Trans World Radio renovates its famous underwater mural on Bonaire.
Trans World Radio (TWR) has recently completed the renovation of their famous underwater mural, first painted twenty years ago in 1998. After many years of Bonaire’s strong sunlight, the mural had become faded and lackluster. Today, it is back to its former glory, and even more appropriate with sea life that is found here on Bonaire.
The first underwater mural, from 1998.
The original plan, way back in 1997, was to have world-famous mural artist, Robert Wyland, paint one of his “whaling walls” on the premises of Bonaire’s Trans World Radio. Although discussions looked initially positive, Robert Wyland was already booked for so many murals, that it would be years before he could do one on Bonaire. So, TWR looked for another option.
Instead, Paul and Joellen Gallo created an underwater mural as a gift to Trans World Radio and the people of Bonaire. The scene included sea life from around the world, and, in hindsight, seemed to be weirdly prophetic, as it appeared to foretell the arrival of the invasive Pacific Lionfish, since it was included on the original mural (lower left).
Staff from Trans World Radio also got in on the action, helping mural creators Paul and Joellen. Some even had to overcome their fear of heights in order to paint their assigned area.
Once completed, the mural needed something more, and so, to connect the beauty of the underwater world with Trans World Radio’s purpose for being on Bonaire, an appropriate Bible verse was added.
Are the fishes coming back? Transitioning to a new mural in 2017.
About six weeks ago, suddenly scaffolding appeared, and the wall was whitewashed, hiding the now-faded original mural. A little boy was walking by with his teacher and asked, “Are the fishes coming back?”
In answer to that question, it is a resounding, “Yes, and, oh, so much more!” Over the past two months, and similar to what happened back in 1998 when the first mural was painted, cars were slowing down to observe what was happening at the wall of the TWR studio. The mural of reef fish accompanied by a Bible verse had been a landmark on Bonaire for so long, and many stopped to watch the wall come back to vivid color and life.
The second underwater mural, 2017.
Rita Carswell and Jeannie Villacorte are the masterminds behind the newest mural. They are professional mural painters and worked tirelessly in Bonaire’s summer sun on TWR’s new mural.
Preliminary work began back home in the United States.
The preparation took Rita and Jeannie more than two weeks of work, even before the actual painting started. First, they took images of Bonaire’s coral reef and oceanic life. They looked at photos and picked some beautiful and colorful fish that can be viewed when diving or snorkeling on Bonaire.
Next, they put the pictures in a computer program, enlarged them, and composed them into a pleasing montage. The montage was then overlaid with a grid pattern and each grid square was assigned a number, fifty in total.
Each square, with a piece of the image, was then printed on a special film in black and white. All those films were put into an overhead projector and projected on a wall in 4×4′ sections, while the images were traced onto paper, a process which took Rita and Jeannie two days.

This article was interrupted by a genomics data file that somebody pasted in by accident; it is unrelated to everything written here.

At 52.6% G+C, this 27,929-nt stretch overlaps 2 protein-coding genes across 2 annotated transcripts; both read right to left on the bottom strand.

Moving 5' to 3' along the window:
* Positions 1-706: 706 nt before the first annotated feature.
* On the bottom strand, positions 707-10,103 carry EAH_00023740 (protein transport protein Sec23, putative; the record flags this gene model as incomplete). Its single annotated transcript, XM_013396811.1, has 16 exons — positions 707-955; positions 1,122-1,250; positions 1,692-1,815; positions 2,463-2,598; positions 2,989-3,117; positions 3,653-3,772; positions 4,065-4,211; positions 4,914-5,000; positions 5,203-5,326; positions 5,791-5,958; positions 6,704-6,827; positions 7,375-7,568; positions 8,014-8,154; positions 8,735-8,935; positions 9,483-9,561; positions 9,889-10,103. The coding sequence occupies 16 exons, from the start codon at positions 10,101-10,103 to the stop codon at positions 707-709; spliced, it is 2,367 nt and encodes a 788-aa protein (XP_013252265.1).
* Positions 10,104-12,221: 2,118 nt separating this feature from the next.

Finally, the preliminary work was done, and the papers were put in order, rolled up, and accompanied the ladies to Bonaire. Once here, they unrolled the images and traced over all the black lines with charcoal. Each sheet of paper was taped on the wall, section by section, and traced over it with pencils. Then on the wall, they used permanent markers to make the charcoal impressions indelible, and, finally, painting could commence.
Painting can finally begin.
Paintings and drawings evolve. Slowly the painting develops and comes to life. First, Rita and Jeannie stuck to their preliminary drawings, but as the painting developed, they could add in their own creativity, using shadows and highlights to bring the sea animals to life.
Mural painters Rita and Jeannie say:
“When TWR asked us to do this, we did not think about snorkeling because painting the mural is already a blessing. However, when we went snorkeling and actually saw the fish we are painting, it was extraordinary! Working at the roundabout is also fun. People from Bonaire are very much involved. They wave and honk. So, now, we feel we are also contributing to the whole community!”
The fishes are back!
After weeks of hard work, the fishes are back, along with myriad other examples of sea life found on Bonaire. Current Trans World Radio director, Bernard Oosterhoff, had this to add about the new mural:
“The new mural will mark a new phase for TWR; after four years of hard work we are increasing the power of the radio masts located at the salt pans and this will double the reach of the transmitter. With the upgraded transmitter, we will be able to reach hundred million people living in Colombia, Cuba, Venezuela, and North and Central Brazil. This is such a milestone that we want to celebrate. The new mural is already a beautiful visual marker of this new era.”— Bernard Oosterhoff
Take time to stop and view the mural.
The mural is now completed and quite beautiful. When next you visit Bonaire, you’ll pass it by the traffic rotary in Hato. Be sure to pull off the side of the road to spend a few moments enjoying this wonderful Bonaire landmark. There can be no argument that truly one can “See the works of the Lord and His wonders in the deep.”
(Source: Trans World Radio)
Susan Davis has been living on Bonaire for over 25 years. She is a PADI Master Instructor, and an underwater and topside photographer. She also enjoys writing for The Bonaire Insider tourism news blog.